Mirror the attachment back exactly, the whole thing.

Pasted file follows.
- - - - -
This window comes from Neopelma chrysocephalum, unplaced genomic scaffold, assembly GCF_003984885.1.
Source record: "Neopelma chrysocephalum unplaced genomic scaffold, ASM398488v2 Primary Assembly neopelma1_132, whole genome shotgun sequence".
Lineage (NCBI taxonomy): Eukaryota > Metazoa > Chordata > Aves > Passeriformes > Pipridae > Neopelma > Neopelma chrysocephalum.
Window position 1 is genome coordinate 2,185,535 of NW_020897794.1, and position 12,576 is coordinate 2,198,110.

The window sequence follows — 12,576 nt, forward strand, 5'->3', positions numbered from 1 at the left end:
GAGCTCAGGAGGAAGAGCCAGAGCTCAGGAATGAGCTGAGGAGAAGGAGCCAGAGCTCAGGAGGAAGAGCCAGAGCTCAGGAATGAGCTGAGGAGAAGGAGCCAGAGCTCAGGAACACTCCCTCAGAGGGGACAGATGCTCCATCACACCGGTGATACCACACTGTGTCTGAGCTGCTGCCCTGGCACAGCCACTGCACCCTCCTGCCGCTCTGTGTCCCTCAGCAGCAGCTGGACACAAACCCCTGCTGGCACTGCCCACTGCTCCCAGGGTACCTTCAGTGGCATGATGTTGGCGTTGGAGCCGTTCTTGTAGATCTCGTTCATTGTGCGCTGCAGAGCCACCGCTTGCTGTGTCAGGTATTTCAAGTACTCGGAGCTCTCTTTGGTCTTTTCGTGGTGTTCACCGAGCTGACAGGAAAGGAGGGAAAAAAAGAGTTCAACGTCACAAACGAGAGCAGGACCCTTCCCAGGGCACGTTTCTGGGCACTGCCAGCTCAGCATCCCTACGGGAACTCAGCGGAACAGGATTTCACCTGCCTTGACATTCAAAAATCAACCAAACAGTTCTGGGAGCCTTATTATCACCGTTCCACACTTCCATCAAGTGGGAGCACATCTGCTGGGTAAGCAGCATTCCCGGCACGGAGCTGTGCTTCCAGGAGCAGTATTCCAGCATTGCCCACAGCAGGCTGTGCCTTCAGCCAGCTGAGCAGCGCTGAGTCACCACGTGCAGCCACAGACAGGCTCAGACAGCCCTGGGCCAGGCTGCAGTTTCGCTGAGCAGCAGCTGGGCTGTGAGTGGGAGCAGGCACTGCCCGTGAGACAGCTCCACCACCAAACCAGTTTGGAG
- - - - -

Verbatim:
This window comes from Neopelma chrysocephalum, unplaced genomic scaffold, assembly GCF_003984885.1.
Source record: "Neopelma chrysocephalum unplaced genomic scaffold, ASM398488v2 Primary Assembly neopelma1_132, whole genome shotgun sequence".
Lineage (NCBI taxonomy): Eukaryota > Metazoa > Chordata > Aves > Passeriformes > Pipridae > Neopelma > Neopelma chrysocephalum.
Window position 1 is genome coordinate 2,185,535 of NW_020897794.1, and position 12,576 is coordinate 2,198,110.

The window sequence follows — 12,576 nt, forward strand, 5'->3', positions numbered from 1 at the left end:
GAGCTCAGGAGGAAGAGCCAGAGCTCAGGAATGAGCTGAGGAGAAGGAGCCAGAGCTCAGGAGGAAGAGCCAGAGCTCAGGAATGAGCTGAGGAGAAGGAGCCAGAGCTCAGGAACACTCCCTCAGAGGGGACAGATGCTCCATCACACCGGTGATACCACACTGTGTCTGAGCTGCTGCCCTGGCACAGCCACTGCACCCTCCTGCCGCTCTGTGTCCCTCAGCAGCAGCTGGACACAAACCCCTGCTGGCACTGCCCACTGCTCCCAGGGTACCTTCAGTGGCATGATGTTGGCGTTGGAGCCGTTCTTGTAGATCTCGTTCATTGTGCGCTGCAGAGCCACCGCTTGCTGTGTCAGGTATTTCAAGTACTCGGAGCTCTCTTTGGTCTTTTCGTGGTGTTCACCGAGCTGACAGGAAAGGAGGGAAAAAAAGAGTTCAACGTCACAAACGAGAGCAGGACCCTTCCCAGGGCACGTTTCTGGGCACTGCCAGCTCAGCATCCCTACGGGAACTCAGCGGAACAGGATTTCACCTGCCTTGACATTCAAAAATCAACCAAACAGTTCTGGGAGCCTTATTATCACCGTTCCACACTTCCATCAAGTGGGAGCACATCTGCTGGGTAAGCAGCATTCCCGGCACGGAGCTGTGCTTCCAGGAGCAGTATTCCAGCATTGCCCACAGCAGGCTGTGCCTTCAGCCAGCTGAGCAGCGCTGAGTCACCACGTGCAGCCACAGACAGGCTCAGACAGCCCTGGGCCAGGCTGCAGTTTCGCTGAGCAGCAGCTGGGCTGTGAGTGGGAGCAGGCACTGCCCGTGAGACAGCTCCACCACCAAACCAGTTTGGAG